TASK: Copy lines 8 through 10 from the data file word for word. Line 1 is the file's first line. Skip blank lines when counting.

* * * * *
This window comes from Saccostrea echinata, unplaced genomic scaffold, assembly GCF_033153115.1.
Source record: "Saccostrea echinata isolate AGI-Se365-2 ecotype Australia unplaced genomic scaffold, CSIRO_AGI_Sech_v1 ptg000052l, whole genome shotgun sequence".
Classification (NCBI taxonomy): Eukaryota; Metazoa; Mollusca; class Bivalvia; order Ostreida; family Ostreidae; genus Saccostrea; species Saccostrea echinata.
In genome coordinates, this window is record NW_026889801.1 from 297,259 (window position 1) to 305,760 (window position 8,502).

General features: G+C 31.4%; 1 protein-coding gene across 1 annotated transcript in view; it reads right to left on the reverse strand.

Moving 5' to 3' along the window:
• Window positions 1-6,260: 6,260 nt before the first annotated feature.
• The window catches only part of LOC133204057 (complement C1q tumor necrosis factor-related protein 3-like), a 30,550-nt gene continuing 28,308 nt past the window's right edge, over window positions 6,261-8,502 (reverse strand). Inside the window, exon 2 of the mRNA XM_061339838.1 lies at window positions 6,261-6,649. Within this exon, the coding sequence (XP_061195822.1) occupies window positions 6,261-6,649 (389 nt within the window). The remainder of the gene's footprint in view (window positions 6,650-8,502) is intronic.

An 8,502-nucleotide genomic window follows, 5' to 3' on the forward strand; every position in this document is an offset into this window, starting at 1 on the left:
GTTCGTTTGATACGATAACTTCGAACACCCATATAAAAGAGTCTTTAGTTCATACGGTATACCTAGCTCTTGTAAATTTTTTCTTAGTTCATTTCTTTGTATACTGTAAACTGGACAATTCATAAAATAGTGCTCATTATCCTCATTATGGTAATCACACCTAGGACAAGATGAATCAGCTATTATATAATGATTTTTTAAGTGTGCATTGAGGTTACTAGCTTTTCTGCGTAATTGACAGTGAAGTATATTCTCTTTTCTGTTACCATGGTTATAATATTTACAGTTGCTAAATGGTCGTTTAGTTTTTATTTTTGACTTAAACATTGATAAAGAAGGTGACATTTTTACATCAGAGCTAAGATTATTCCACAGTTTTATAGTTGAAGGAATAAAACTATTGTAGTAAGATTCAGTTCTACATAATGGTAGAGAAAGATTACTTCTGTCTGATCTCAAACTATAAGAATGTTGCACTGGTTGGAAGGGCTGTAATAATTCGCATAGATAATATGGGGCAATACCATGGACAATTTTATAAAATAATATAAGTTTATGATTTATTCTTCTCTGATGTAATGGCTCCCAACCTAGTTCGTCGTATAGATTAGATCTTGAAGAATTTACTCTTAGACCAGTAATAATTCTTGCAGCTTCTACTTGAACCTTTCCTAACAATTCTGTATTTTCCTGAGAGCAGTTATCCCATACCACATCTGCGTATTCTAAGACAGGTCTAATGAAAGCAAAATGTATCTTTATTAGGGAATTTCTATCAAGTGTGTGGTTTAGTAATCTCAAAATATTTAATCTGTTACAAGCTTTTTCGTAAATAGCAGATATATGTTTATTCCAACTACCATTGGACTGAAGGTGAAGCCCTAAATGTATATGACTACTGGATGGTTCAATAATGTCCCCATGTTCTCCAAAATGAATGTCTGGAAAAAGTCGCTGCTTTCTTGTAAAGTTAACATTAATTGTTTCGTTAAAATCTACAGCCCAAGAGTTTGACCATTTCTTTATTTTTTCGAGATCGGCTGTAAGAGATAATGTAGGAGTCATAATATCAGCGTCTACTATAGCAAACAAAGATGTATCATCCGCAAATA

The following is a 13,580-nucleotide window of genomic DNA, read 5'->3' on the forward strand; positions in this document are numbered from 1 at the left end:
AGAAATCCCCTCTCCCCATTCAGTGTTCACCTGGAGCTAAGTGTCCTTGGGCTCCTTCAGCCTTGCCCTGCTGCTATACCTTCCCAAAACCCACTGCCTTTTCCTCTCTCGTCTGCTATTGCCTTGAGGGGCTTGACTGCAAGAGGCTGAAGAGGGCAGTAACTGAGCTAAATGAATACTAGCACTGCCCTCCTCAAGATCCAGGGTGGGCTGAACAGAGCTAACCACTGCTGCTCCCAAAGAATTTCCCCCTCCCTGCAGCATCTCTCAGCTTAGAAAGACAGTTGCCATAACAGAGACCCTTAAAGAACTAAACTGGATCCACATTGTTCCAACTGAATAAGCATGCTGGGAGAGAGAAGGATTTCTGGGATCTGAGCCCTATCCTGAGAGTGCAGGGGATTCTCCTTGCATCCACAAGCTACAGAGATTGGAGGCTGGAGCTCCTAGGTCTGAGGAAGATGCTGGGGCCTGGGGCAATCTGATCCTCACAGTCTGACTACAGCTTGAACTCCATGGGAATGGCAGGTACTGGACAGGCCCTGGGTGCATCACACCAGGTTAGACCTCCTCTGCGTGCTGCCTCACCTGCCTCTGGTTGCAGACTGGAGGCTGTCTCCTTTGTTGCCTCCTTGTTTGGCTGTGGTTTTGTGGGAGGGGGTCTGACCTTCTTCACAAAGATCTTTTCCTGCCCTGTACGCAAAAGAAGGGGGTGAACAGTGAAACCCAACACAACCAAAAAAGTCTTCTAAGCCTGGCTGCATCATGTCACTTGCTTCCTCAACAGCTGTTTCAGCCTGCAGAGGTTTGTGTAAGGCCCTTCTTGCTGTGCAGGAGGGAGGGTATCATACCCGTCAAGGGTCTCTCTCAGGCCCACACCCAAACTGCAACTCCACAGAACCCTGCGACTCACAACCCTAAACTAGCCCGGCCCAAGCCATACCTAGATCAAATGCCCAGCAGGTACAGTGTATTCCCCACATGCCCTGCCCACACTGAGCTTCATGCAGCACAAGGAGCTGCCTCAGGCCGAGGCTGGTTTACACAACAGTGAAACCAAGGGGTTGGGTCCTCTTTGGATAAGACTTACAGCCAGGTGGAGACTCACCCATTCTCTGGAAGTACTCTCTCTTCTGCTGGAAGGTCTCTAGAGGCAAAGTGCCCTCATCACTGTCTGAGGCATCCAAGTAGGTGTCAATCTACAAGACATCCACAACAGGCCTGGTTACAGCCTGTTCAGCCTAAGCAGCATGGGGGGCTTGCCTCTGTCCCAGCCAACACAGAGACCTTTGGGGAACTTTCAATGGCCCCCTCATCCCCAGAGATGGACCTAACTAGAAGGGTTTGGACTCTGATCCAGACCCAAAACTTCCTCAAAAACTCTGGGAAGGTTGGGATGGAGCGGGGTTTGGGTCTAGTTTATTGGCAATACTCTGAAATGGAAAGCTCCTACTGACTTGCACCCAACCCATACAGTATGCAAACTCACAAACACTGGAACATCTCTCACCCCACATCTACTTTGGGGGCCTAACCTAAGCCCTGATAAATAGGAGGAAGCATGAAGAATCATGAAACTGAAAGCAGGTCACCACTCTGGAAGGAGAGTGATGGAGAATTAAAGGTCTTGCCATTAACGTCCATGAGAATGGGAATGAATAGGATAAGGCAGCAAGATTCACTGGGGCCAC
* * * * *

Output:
• The window catches only part of LOC133204057 (complement C1q tumor necrosis factor-related protein 3-like), a 30,550-nt gene continuing 28,308 nt past the window's right edge, over window positions 6,261-8,502 (reverse strand). Inside the window, exon 2 of the mRNA XM_061339838.1 lies at window positions 6,261-6,649. Within this exon, the coding sequence (XP_061195822.1) occupies window positions 6,261-6,649 (389 nt within the window). The remainder of the gene's footprint in view (window positions 6,650-8,502) is intronic.

An 8,502-nucleotide genomic window follows, 5' to 3' on the forward strand; every position in this document is an offset into this window, starting at 1 on the left:
GTTCGTTTGATACGATAACTTCGAACACCCATATAAAAGAGTCTTTAGTTCATACGGTATACCTAGCTCTTGTAAATTTTTTCTTAGTTCATTTCTTTGTATACTGTAAACTGGACAATTCATAAAATAGTGCTCATTATCCTCATTATGGTAATCACACCTAGGACAAGATGAATCAGCTATTATATAATGATTTTTTAAGTGTGCATTGAGGTTACTAGCTTTTCTGCGTAATTGACAGTGAAGTATATTCTCTTTTCTGTTACCATGGTTATAATATTTACAGTTGCTAAATGGTCGTTTAGTTTTTATTTTTGACTTAAACATTGATAAAGAAGGTGACATTTTTACATCAGAGCTAAGATTATTCCACAGTTTTATAGTTGAAGGAATAAAACTATTGTAGTAAGATTCAGTTCTACATAATGGTAGAGAAAGATTACTTCTGTCTGATCTCAAACTATAAGAATGTTGCACTGGTTGGAAGGGCTGTAATAATTCGCATAGATAATATGGGGCAATACCATGGACAATTTTATAAAATAATATAAGTTTATGATTTATTCTTCTCTGATGTAATGGCTCCCAACCTAGTTCGTCGTATAGATTAGATCTTGAAGAATTTACTCTTAGACCAGTAATAATTCTTGCAGCTTCTACTTGAACCTTTCCTAACAATTCTGTATTTTCCTGAGAGCAGTTATCCCATACCACATCTGCGTATTCTAAGACAGGTCTAATGAAAGCAAAATGTATCTTTATTAGGGAATTTCTATCAAGTGTGTGGTTTAGTAATCTCAAAATATTTAATCTGTTACAAGCTTTTTCGTAAATAGCAGATATATGTTTATTCCAACTACCATTGGACTGAAGGTGAAGCCCTAAATGTATATGACTACTGGATGGTTCAATAATGTCCCCATGTTCTCCAAAATGAATGTCTGGAAAAAGTCGCTGCTTTCTTGTAAAGTTAACATTAATTGTTTCGTTAAAATCTACAGCCCAAGAGTTTGACCATTTCTTTATTTTTTCGAGATCGGCTGTAAGAGATAATGTAGGAGTCATAATATCAGCGTCTACTATAGCAAACAAAGATGTATCATCCGCAAATA